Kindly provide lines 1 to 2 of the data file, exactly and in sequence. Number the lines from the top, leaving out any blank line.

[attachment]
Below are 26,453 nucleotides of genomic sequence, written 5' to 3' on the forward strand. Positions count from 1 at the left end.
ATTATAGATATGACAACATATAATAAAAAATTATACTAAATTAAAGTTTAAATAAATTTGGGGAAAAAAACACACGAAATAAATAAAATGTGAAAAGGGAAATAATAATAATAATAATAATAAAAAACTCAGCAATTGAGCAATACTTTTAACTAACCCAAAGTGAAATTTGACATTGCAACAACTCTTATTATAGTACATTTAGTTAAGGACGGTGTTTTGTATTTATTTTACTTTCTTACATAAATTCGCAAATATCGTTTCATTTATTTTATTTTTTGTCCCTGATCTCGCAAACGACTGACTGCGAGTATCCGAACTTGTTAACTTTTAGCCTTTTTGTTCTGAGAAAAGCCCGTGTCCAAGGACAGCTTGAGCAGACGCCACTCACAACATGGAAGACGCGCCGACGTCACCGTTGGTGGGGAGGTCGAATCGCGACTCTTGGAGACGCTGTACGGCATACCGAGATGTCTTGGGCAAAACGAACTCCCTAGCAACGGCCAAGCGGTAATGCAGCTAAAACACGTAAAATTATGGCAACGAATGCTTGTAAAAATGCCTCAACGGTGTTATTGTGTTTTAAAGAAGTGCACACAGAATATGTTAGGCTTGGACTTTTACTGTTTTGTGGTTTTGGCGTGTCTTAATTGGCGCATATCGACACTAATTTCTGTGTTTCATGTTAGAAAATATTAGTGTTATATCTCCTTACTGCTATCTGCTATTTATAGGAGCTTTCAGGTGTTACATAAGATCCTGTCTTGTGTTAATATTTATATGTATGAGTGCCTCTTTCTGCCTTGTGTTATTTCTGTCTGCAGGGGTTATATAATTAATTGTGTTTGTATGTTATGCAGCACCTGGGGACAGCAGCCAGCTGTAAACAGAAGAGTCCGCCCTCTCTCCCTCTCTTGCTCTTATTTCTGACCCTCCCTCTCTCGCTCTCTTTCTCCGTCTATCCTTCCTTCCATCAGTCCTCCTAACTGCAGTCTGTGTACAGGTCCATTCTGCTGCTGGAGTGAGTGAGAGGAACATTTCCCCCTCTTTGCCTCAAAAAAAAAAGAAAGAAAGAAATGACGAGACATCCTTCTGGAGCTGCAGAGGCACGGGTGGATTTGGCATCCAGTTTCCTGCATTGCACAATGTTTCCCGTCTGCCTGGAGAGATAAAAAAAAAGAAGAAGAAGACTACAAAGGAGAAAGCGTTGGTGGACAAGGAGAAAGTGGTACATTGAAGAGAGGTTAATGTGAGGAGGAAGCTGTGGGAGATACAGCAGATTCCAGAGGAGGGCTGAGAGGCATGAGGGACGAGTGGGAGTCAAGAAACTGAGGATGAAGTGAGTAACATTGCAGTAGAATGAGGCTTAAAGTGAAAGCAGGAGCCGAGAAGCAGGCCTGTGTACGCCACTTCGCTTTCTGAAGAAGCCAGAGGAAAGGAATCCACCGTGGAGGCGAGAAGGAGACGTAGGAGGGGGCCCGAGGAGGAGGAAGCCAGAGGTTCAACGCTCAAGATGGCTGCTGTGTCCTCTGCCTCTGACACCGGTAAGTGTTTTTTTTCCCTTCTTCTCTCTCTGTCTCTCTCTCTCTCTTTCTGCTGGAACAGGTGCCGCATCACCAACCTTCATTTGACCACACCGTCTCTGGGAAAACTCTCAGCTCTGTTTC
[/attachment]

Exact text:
Below are 26,453 nucleotides of genomic sequence, written 5' to 3' on the forward strand. Positions count from 1 at the left end.
ATTATAGATATGACAACATATAATAAAAAATTATACTAAATTAAAGTTTAAATAAATTTGGGGAAAAAAACACACGAAATAAATAAAATGTGAAAAGGGAAATAATAATAATAATAATAATAAAAAACTCAGCAATTGAGCAATACTTTTAACTAACCCAAAGTGAAATTTGACATTGCAACAACTCTTATTATAGTACATTTAGTTAAGGACGGTGTTTTGTATTTATTTTACTTTCTTACATAAATTCGCAAATATCGTTTCATTTATTTTATTTTTTGTCCCTGATCTCGCAAACGACTGACTGCGAGTATCCGAACTTGTTAACTTTTAGCCTTTTTGTTCTGAGAAAAGCCCGTGTCCAAGGACAGCTTGAGCAGACGCCACTCACAACATGGAAGACGCGCCGACGTCACCGTTGGTGGGGAGGTCGAATCGCGACTCTTGGAGACGCTGTACGGCATACCGAGATGTCTTGGGCAAAACGAACTCCCTAGCAACGGCCAAGCGGTAATGCAGCTAAAACACGTAAAATTATGGCAACGAATGCTTGTAAAAATGCCTCAACGGTGTTATTGTGTTTTAAAGAAGTGCACACAGAATATGTTAGGCTTGGACTTTTACTGTTTTGTGGTTTTGGCGTGTCTTAATTGGCGCATATCGACACTAATTTCTGTGTTTCATGTTAGAAAATATTAGTGTTATATCTCCTTACTGCTATCTGCTATTTATAGGAGCTTTCAGGTGTTACATAAGATCCTGTCTTGTGTTAATATTTATATGTATGAGTGCCTCTTTCTGCCTTGTGTTATTTCTGTCTGCAGGGGTTATATAATTAATTGTGTTTGTATGTTATGCAGCACCTGGGGACAGCAGCCAGCTGTAAACAGAAGAGTCCGCCCTCTCTCCCTCTCTTGCTCTTATTTCTGACCCTCCCTCTCTCGCTCTCTTTCTCCGTCTATCCTTCCTTCCATCAGTCCTCCTAACTGCAGTCTGTGTACAGGTCCATTCTGCTGCTGGAGTGAGTGAGAGGAACATTTCCCCCTCTTTGCCTCAAAAAAAAAAGAAAGAAAGAAATGACGAGACATCCTTCTGGAGCTGCAGAGGCACGGGTGGATTTGGCATCCAGTTTCCTGCATTGCACAATGTTTCCCGTCTGCCTGGAGAGATAAAAAAAAAGAAGAAGAAGACTACAAAGGAGAAAGCGTTGGTGGACAAGGAGAAAGTGGTACATTGAAGAGAGGTTAATGTGAGGAGGAAGCTGTGGGAGATACAGCAGATTCCAGAGGAGGGCTGAGAGGCATGAGGGACGAGTGGGAGTCAAGAAACTGAGGATGAAGTGAGTAACATTGCAGTAGAATGAGGCTTAAAGTGAAAGCAGGAGCCGAGAAGCAGGCCTGTGTACGCCACTTCGCTTTCTGAAGAAGCCAGAGGAAAGGAATCCACCGTGGAGGCGAGAAGGAGACGTAGGAGGGGGCCCGAGGAGGAGGAAGCCAGAGGTTCAACGCTCAAGATGGCTGCTGTGTCCTCTGCCTCTGACACCGGTAAGTGTTTTTTTTCCCTTCTTCTCTCTCTGTCTCTCTCTCTCTCTTTCTGCTGGAACAGGTGCCGCATCACCAACCTTCATTTGACCACACCGTCTCTGGGAAAACTCTCAGCTCTGTTTC